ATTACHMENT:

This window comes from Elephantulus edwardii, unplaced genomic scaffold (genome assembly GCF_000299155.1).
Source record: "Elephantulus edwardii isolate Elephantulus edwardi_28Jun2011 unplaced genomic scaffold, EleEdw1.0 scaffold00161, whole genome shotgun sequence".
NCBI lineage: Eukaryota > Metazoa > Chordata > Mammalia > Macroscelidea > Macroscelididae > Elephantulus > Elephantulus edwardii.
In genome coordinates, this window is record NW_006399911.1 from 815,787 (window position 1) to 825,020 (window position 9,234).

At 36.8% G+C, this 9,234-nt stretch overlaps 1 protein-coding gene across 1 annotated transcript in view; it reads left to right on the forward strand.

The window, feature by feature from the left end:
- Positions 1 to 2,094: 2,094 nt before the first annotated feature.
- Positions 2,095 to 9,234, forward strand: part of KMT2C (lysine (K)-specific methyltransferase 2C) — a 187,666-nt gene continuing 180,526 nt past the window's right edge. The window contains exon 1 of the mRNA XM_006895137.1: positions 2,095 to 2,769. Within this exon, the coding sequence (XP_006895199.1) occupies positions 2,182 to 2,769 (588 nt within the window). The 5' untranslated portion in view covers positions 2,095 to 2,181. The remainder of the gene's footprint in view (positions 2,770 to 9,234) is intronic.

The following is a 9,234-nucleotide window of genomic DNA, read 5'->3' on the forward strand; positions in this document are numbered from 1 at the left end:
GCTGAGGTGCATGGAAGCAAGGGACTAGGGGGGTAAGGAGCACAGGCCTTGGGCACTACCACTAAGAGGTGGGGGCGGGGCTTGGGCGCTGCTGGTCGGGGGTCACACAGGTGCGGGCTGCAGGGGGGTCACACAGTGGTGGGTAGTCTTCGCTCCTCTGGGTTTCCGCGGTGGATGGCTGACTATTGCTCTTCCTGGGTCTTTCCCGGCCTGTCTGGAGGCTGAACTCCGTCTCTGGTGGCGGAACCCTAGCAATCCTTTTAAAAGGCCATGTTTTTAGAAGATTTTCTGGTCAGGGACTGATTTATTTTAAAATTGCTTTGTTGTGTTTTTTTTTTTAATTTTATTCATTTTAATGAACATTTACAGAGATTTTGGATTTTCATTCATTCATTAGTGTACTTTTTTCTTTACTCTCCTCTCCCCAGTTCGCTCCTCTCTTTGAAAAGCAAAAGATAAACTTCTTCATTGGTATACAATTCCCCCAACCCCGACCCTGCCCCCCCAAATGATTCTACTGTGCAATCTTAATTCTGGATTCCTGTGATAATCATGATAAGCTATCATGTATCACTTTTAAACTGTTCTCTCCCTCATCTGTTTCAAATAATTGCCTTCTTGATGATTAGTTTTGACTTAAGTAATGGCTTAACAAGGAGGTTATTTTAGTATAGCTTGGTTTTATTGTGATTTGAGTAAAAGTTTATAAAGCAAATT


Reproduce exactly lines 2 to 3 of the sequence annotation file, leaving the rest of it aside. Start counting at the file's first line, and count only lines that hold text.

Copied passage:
Source record: "Elephantulus edwardii isolate Elephantulus edwardi_28Jun2011 unplaced genomic scaffold, EleEdw1.0 scaffold00161, whole genome shotgun sequence".
NCBI lineage: Eukaryota > Metazoa > Chordata > Mammalia > Macroscelidea > Macroscelididae > Elephantulus > Elephantulus edwardii.